The healthcare industry may have finally flipped the switch to ICD-10, but many of us know that the hard work has only just begun.
For example, during the first week following implementation, H.I.M. ON CALL has spent considerable time gathering feedback from its coders, monitoring productivity, and keeping lines of communication open with clients.
Our next step will be to dig more deeply into the data. Is it accurate? Are payers processing it correctly? Why do denials occur? These are the questions that every provider will be asking in the months to come.
Following is a summary of what we’ve seen to date during this first week of ICD-10 implementation. How does your own organization compare?
- Drops in coder productivity. As expected, many organizations and coding vendors experienced at least a 50-percent decrease in coding productivity during the first week following implementation. Although we expect the productivity to increase slowly over time, it’s also important to take proactive steps to mitigate the losses. H.I.M. ON CALL has been working directly with its coders to better understand any decreases in productivity. For example, we’ve asked these questions: Is the decrease due to an ICD-10-related issue, such as insufficient documentation or the inability to find PCS information easily? Or is it because of something else, such as basic electronic medical record (EMR) navigation, problems with connectivity, or frequent system logouts? Might it be a combination of all of the above?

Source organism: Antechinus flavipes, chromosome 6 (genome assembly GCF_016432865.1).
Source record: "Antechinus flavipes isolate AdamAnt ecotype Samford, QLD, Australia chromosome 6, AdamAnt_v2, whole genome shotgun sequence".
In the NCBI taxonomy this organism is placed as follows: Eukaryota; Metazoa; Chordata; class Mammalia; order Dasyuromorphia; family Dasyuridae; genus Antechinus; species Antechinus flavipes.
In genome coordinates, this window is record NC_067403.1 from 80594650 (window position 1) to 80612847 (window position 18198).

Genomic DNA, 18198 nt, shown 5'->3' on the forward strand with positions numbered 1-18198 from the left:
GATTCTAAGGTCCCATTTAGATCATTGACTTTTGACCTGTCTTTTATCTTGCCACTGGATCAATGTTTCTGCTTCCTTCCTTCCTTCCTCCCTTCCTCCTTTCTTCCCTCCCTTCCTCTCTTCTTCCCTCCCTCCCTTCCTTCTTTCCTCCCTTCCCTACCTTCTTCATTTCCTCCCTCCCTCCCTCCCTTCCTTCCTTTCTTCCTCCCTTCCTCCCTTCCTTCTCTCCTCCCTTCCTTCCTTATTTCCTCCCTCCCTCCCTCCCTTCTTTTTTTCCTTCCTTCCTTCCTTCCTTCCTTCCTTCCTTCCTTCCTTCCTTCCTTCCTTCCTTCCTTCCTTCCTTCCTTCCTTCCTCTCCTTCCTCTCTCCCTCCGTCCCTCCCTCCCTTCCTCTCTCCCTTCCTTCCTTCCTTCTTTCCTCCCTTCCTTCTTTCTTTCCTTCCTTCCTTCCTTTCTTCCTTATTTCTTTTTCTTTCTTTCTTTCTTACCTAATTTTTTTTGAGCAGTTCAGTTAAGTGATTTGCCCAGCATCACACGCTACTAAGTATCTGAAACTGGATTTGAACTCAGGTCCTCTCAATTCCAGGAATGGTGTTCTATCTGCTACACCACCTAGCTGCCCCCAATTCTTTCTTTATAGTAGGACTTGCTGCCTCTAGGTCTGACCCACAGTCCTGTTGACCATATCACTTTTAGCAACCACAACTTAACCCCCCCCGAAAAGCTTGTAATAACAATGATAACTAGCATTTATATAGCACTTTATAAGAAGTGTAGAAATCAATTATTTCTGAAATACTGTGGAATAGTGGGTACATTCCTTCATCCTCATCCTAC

- Rises in unspecified codes. Just in the short time that our coders have been using ICD-10, we’ve noticed an uptick in unspecified codes due to a lack of sufficient documentation. It will be important to monitor these codes and provide physician education when necessary. H.I.M. ON CALL plans to compile coder feedback and provide this data directly to our clients so they can work with their clinical documentation improvement (CDI) teams on-site to improve documentation.
- Staffing fluctuations. During the first week following implementation, we’ve been monitoring staffing needs very closely. In many cases, we’ve doubled resources for clients, and we are prepared to continue to do so indefinitely.
- Increased focus on quality. Coding quality has always been important. However, in ICD-10, a system that is still new for everyone, there is more room for error. That’s why providers must value quality over quantity. At H.I.M. ON CALL, our QA managers oversee nearly 250 coders, performing concurrent QA functions for high-risk DRGs. We’ve also assigned an entire on-site QA team to our India-based coding staff. This team reviews coder questions concurrently to mitigate compliance and productivity issues.
For now, ICD-10 challenges are only beginning to emerge. It’s too soon to know exactly how providers will fare, both operationally and financially, in the long run.
Now that the healthcare industry has moved past the ICD-10 implementation hurdle, the next step is to ensure data quality and mitigate denials.
Ask yourself these questions as you move forward during the next few weeks:
- How accurate is your coded data?
- How can CDI professionals specifically mitigate unspecified codes?
- Is your coder productivity improving? If not, do you have sufficient coding assistance?
- Does your vendor provide regular feedback regarding ICD-10 documentation insufficiencies, particularly regarding your top 25 diagnoses and/or procedures?
- How are payers processing your claims? Pay close attention to denials for medical necessity.
It has been a relatively smooth transition thus far, but we’re definitely not out of the woods yet. Keep your eyes and ears open for challenges and developments as they occur. And remember that ICD-10 is a journey, not a destination.